The bottom line is that our brains are always building connections, and if we allow this to happen without our consciousness, we may be wiring in connections that don’t serve us.
What Kinds of Changes Can You Make?
In Normal Doidge’s fascinating book, The Brain that Changes Itself, Stories of Personal Triumph from the Frontiers of Brain Science, the author describes case studies of people overcoming tremendous brain injuries and disabilities because of neuroplasticity. He even described a woman born with half a brain whose brain modified itself so that she was able to function like she had a full brain!
So, I’m sure there are limits, but if Dr. Doidge’s book documents people reversing brain damage, restoring their senses, and functioning fully with only half a brain, I’m not here to set any limits on you.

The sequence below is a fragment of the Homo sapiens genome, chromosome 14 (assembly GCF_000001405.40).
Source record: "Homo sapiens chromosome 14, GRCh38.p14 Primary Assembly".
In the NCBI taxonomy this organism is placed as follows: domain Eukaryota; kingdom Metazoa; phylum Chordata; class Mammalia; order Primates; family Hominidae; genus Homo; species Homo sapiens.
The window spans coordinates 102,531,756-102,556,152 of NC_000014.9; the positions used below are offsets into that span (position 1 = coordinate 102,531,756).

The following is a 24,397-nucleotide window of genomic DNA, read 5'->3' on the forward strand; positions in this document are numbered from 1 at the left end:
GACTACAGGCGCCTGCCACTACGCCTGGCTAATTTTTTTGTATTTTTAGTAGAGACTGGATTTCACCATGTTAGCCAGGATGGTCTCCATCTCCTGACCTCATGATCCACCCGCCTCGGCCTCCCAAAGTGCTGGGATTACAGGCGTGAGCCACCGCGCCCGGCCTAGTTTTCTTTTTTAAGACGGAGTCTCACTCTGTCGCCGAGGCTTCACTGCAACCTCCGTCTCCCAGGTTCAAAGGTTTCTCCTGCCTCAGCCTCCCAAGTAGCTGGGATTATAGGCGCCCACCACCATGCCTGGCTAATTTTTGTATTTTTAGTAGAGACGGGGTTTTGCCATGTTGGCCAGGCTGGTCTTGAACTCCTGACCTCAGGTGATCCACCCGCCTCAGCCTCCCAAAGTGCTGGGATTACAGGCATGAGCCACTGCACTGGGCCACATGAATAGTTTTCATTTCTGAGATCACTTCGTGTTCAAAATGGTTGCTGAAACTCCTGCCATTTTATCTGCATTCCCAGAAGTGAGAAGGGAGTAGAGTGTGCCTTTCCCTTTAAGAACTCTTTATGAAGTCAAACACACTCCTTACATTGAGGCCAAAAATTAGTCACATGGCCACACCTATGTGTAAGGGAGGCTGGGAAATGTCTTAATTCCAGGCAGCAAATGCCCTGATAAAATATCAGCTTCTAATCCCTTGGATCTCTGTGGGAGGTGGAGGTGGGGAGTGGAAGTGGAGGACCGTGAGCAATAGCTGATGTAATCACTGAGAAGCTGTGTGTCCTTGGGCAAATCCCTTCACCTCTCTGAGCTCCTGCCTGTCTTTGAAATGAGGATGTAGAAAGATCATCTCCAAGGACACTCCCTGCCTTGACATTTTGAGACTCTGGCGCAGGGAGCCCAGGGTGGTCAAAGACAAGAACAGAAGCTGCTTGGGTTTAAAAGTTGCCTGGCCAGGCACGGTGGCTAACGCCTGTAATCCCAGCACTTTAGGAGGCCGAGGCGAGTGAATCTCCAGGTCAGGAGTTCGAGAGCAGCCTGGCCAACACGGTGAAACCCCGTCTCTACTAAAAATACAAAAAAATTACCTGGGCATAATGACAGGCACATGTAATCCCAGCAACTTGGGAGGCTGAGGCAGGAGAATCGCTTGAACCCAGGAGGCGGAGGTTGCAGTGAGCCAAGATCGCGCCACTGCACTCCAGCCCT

We all know that we can improve skills with practice – that’s not big news. But neuroplasticity teaches us that we can improve them throughout our lives, and we can improve more than just skills like guitar playing and our chess game.
You can overcome challenges and change your thinking patterns, emotions, and traits. You can develop optimism, improve your social skills and relationships, build resilience, confidence, and willpower, and eliminate unhelpful habits like avoidance and procrastination. You can essentially re-sculpt yourself and your life!